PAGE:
"Since the beginning of this project, I have stated that I am fundamentally opposed to funding it through a property tax," Schoen said. "I worry that such a measure could turn into a black hole."
But, he said, the Airport Authority must now consider the option because of the absence of other options.
"This funding option must be seriously considered because assumptions about funding that we have relied on up to this point—like an airport revenue bond—are no longer available to us," he said.
Site 10A—near the Lincoln County line—is receiving the most detailed analysis because it's considered the least expensive of the possible replacement airport sites.
Of the $327 million total project cost, a maximum of about $192 million would be federally funded. About $89 million would come from "third-party" sources that use airport facilities, such as the airport's fixed base operator, the Forest Service and BLM, and private investors who would build facilities to be leased at the new airport.
That leaves about $45 million in funding to the airport's sponsor, the Friedman Memorial Airport Authority.
A significant portion of local funding for the project would come from the sale of the existing airport. While that could net $20 million, the county's share would only be a portion of that. Also, proceeds from that sale will not be realized for many years since Friedman will remain open until a new airport is opened. That looks like 2019 at the earliest.
The Airport Authority has about $5 million in reserves that can be used toward construction of a new airport. Airport revenues, which are historically $200,000 to $400,000 annually, would amount to no more than $1.4 million by 2019. Revenue from passenger facility charges would bring in about $1.6 million by 2019 if they remain at current levels.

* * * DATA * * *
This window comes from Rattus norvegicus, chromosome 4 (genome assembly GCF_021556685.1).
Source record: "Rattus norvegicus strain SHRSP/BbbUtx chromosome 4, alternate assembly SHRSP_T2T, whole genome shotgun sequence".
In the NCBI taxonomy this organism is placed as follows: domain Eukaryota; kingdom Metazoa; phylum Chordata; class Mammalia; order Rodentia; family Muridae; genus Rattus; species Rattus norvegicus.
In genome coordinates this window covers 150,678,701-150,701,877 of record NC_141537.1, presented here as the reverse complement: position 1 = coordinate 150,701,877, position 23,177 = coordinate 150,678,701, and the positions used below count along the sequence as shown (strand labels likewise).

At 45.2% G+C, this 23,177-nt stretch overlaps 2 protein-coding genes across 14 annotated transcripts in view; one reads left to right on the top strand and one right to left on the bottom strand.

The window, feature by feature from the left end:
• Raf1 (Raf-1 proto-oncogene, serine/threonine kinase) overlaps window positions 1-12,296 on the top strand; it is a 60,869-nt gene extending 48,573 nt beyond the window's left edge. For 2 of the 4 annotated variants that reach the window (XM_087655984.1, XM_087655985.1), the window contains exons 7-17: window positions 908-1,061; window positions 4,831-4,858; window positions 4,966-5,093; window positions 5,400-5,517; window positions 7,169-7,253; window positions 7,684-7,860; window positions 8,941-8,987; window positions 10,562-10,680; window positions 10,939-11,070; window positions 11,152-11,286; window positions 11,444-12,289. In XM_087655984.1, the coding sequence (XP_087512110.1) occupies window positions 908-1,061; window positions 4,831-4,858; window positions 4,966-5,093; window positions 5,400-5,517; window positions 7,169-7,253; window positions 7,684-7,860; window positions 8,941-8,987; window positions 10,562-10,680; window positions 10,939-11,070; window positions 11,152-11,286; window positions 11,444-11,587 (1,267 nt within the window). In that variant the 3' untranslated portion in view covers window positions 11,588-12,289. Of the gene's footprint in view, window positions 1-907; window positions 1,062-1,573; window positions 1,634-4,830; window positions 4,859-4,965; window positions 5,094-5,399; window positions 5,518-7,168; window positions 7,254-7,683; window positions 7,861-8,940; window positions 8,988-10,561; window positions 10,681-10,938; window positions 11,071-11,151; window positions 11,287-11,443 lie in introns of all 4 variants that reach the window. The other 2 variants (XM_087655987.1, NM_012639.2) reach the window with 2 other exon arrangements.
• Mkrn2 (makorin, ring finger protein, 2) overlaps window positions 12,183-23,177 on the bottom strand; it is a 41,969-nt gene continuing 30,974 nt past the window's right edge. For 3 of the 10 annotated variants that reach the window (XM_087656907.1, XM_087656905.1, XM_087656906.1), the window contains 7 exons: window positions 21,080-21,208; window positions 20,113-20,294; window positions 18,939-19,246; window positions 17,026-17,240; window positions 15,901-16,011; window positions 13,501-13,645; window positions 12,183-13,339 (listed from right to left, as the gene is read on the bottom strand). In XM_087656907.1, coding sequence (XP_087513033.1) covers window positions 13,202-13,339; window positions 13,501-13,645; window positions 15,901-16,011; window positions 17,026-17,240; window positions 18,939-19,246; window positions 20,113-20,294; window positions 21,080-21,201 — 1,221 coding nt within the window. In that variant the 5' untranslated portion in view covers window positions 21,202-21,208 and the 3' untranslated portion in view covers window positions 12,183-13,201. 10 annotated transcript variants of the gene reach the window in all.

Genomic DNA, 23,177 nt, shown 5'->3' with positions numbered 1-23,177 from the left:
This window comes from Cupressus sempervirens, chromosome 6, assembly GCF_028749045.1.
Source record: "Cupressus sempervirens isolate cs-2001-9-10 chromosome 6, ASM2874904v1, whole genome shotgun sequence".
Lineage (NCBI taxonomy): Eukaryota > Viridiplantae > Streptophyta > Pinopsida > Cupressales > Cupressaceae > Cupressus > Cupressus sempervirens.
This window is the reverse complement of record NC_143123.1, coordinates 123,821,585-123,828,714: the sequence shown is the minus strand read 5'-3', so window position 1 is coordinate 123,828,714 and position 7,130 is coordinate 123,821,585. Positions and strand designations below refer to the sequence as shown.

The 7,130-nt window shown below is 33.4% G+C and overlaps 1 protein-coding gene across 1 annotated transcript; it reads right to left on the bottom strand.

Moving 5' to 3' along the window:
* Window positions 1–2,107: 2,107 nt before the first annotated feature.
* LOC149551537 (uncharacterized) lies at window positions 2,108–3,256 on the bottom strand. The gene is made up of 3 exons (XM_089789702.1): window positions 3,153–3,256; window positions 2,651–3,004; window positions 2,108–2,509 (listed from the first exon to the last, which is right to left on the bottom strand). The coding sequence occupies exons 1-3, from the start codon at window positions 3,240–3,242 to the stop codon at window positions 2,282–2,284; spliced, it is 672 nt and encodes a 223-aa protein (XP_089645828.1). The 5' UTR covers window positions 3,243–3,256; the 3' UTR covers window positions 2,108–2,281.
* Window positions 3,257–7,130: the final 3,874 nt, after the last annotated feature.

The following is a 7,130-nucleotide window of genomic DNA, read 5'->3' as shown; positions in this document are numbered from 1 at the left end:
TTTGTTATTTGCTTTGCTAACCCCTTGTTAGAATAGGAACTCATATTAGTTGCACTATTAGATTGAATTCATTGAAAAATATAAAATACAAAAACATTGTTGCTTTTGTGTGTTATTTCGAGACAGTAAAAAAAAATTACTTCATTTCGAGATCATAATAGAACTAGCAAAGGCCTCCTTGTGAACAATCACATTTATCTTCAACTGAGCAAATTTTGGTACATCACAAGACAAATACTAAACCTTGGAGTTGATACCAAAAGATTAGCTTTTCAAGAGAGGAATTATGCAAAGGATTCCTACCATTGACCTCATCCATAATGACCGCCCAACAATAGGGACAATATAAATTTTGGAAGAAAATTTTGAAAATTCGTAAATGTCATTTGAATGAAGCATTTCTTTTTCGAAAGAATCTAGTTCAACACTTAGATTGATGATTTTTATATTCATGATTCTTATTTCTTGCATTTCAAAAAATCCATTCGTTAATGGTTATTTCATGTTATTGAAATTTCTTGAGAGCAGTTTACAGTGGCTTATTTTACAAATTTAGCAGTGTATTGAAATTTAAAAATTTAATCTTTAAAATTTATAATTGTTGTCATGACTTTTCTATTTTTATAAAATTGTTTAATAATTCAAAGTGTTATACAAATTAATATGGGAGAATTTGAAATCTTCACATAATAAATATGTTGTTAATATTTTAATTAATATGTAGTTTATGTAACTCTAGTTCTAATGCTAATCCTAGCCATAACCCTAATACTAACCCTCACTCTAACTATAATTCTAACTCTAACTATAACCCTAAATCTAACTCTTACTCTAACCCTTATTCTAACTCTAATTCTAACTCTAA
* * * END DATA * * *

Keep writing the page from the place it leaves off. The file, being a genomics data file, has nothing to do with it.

Adding other, less lucrative funding sources brings the amount that would still need to be covered by local funding to about $38 million. Funding that portion of the project is the big challenge now facing the Airport Authority.
As cost estimates have risen over the years—initial estimates made in 2005 put the cost of a replacement airport at under $100 million—so has the chorus of voices calling for a re-examination of the entire project. Why, these voices ask, isn't the Airport Authority looking more seriously at less expensive options, such as expanding operations at the current airport site?
They say that by adding as few as 13 acres of land at the southern end of the airport, Friedman could be redesigned to accommodate larger aircraft in a safe environment for much less than these new estimates. While it would not be a new, first-class airport, it would allow for increased aircraft size and more commercial traffic.